The California state assembly approved sweeping legislation Wednesday that would grant same-sex partners most of the same spousal rights--and responsibilities--as married couples. Passed on a 41-29 vote, the bill does not give gay men and lesbians the right to marry. But it would guarantee people who register as domestic partners such legal and financial benefits as the ability to file joint income tax returns and the standing to petition courts for child support and alimony. "What it means for both same-sex and senior couples is, we are about to see California enact a law that will provide them significant rights and protections that they presently don't have and provide civil rights protections for lesbian and gay couples that no legislature has voluntarily passed in the history of this country," said Geoffrey Kors, executive director of Equality California, a gay rights group.
During an hour-long debate, supporters characterized the measure, introduced by Assemblywoman Jackie Goldberg (D-Los Angeles), as "landmark legislation," while opponents criticized it as weakening the institution of marriage. In an effort to defeat the bill, Republican lawmakers argued that the measure conflicts with Proposition 22, a 2000 ballot measure that defined marriage as applying only to a man and a woman. "There are alternative lifestyles. Fine, do your own thing. It's your business," said Assemblyman Tim Leslie (R-Tahoe City). "But I don't want the government to be instituting this lifestyle as an acceptable alternative lifestyle."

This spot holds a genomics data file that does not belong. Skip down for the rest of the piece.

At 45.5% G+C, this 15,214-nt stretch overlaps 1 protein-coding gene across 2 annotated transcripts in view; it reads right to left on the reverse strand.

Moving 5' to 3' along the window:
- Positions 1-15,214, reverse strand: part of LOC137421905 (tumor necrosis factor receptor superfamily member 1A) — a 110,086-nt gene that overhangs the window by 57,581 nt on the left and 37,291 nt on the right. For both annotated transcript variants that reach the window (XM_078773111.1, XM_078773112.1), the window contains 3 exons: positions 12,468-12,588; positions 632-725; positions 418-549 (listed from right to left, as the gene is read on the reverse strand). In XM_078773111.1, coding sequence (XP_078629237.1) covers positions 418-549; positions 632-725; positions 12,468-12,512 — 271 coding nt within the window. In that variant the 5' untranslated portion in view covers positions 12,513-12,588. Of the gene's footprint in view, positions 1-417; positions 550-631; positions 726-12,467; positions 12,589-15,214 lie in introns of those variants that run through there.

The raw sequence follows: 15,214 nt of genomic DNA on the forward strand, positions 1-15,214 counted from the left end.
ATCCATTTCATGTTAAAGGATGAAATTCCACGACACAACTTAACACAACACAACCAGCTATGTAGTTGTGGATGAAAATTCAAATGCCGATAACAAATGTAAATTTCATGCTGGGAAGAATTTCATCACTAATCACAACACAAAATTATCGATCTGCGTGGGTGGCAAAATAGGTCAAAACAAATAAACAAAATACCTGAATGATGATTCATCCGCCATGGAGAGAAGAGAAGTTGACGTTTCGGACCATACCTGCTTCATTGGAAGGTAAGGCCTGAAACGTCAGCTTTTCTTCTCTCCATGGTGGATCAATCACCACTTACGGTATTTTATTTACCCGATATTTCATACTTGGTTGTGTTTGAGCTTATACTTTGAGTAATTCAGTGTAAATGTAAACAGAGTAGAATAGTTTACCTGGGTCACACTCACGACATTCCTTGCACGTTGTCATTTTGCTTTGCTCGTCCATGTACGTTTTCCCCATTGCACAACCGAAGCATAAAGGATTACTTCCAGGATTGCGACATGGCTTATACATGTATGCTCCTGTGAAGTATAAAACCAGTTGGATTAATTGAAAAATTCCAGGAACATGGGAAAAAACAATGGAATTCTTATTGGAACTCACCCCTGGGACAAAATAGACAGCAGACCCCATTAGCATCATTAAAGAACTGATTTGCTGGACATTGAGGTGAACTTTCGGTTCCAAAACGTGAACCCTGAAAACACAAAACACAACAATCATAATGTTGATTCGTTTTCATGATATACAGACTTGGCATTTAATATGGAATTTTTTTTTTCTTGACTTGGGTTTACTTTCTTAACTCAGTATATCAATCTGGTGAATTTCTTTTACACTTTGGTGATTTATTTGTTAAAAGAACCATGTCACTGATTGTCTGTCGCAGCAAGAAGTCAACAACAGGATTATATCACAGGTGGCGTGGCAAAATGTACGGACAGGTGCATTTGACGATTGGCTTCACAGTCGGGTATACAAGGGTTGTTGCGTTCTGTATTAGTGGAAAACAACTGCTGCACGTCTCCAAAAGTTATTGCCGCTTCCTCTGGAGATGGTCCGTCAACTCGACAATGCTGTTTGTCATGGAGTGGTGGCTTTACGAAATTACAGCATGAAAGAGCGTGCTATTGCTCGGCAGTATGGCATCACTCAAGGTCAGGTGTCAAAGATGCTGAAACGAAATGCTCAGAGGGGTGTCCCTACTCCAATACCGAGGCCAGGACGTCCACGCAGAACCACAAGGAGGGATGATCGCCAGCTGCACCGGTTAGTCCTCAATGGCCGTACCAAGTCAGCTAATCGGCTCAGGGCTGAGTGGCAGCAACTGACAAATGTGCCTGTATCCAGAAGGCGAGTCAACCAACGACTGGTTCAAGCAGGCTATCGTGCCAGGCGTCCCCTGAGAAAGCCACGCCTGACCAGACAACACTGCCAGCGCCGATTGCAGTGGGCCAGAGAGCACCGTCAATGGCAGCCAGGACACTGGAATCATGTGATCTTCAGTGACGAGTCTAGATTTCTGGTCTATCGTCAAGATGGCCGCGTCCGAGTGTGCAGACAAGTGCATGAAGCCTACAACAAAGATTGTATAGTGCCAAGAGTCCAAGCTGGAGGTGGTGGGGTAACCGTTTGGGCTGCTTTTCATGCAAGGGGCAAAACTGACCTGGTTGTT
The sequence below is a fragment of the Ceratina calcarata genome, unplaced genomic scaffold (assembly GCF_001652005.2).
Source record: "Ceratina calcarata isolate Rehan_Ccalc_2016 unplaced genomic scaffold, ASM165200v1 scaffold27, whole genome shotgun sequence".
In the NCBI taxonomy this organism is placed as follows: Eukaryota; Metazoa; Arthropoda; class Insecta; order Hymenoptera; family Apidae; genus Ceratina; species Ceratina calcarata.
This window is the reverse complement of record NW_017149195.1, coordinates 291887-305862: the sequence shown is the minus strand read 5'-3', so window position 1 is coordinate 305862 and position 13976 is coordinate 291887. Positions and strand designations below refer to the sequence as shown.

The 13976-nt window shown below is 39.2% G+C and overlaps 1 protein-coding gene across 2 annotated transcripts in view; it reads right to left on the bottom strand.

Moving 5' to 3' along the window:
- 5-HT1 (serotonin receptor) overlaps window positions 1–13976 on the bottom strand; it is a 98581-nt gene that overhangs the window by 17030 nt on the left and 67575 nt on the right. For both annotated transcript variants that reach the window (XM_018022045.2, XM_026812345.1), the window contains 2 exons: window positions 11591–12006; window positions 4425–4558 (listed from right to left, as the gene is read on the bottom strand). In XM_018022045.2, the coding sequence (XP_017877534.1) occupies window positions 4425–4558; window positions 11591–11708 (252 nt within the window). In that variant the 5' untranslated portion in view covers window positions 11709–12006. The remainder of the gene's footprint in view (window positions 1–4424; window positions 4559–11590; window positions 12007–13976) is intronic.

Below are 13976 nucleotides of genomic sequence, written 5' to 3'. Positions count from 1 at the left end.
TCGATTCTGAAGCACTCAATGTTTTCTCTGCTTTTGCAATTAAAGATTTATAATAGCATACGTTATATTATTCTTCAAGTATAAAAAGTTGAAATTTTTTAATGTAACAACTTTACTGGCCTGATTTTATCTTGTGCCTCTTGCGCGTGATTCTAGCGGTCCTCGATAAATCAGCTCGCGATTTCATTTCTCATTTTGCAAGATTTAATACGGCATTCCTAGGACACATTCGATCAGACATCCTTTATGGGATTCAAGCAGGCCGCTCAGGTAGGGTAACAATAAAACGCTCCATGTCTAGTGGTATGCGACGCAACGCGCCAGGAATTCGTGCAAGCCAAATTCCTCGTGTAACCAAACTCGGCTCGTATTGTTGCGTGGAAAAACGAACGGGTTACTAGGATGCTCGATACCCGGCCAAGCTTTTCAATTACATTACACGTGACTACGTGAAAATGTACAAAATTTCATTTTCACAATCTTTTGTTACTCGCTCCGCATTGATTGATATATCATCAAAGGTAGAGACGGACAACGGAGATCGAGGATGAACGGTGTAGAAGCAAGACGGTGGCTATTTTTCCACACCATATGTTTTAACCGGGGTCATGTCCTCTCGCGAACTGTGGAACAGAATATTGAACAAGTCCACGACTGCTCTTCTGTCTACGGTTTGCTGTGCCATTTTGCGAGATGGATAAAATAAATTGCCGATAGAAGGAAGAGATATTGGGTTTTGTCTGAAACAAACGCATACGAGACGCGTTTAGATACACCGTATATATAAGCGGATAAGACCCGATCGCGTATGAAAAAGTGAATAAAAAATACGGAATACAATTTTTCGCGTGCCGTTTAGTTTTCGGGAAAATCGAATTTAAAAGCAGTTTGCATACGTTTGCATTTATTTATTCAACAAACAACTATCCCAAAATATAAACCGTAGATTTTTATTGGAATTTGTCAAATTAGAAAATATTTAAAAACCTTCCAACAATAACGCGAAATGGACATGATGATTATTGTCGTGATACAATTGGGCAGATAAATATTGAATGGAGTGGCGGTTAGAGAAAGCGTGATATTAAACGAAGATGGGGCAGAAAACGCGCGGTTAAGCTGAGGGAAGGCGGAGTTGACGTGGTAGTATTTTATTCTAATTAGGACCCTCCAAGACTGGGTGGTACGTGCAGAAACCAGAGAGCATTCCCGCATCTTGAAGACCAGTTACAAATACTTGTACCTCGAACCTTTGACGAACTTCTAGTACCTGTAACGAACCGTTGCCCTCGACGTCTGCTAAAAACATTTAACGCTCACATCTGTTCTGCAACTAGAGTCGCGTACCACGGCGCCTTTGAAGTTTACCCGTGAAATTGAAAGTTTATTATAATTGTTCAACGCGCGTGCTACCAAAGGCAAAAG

In a separate bill, the assembly passed a measure that requires state contractors to extend benefits to employees' domestic partners. The bill, sponsored by Christine Kehoe (D-San Diego), passed on a 42-30 vote late Wednesday night.
In 1999, California became the first state to allow same-sex couples as well as elderly unmarried opposite-sex couples to register as domestic partners. Two years ago the legislature passed a measure providing registered domestic partners additional rights previously available only to heterosexual spouses or next of kin, including the right to make medical decisions for incapacitated partners, the right to sue for a partner's wrongful death, and the right to adopt a partner's child. Goldberg's measure expands on those efforts by extending to registered same-sex couples, who now number over 19,000 in the state, every other marriage-based entitlement that could be amended under state law without a two-thirds vote. They include access to family student housing, bereavement and family care leave, exemptions from estate and gift taxes, child custody and visitation hearings, and health coverage under a spouse's insurance plan. Other rights once available only to a husband or wife that would be covered by the bill are the right not to be forced to testify against a partner at trial, the ability to apply for absentee ballots on a partner's behalf, and, in the event of a loved one's death, the authority to consent to an autopsy, donate organs, and make funeral arrangements.
In addition, the legislation carries new obligations. Registered couples would be responsible for their partner's debts, would have their income factored into their partner's eligibility for public assistance benefits, and would be required to disclose their relationships to avoid nepotism and conflicts of
Gov. Gray Davis, who signed the earlier domestic-partner legislation, has not yet taken a position on Goldberg's bill. The bill now moves to the state senate.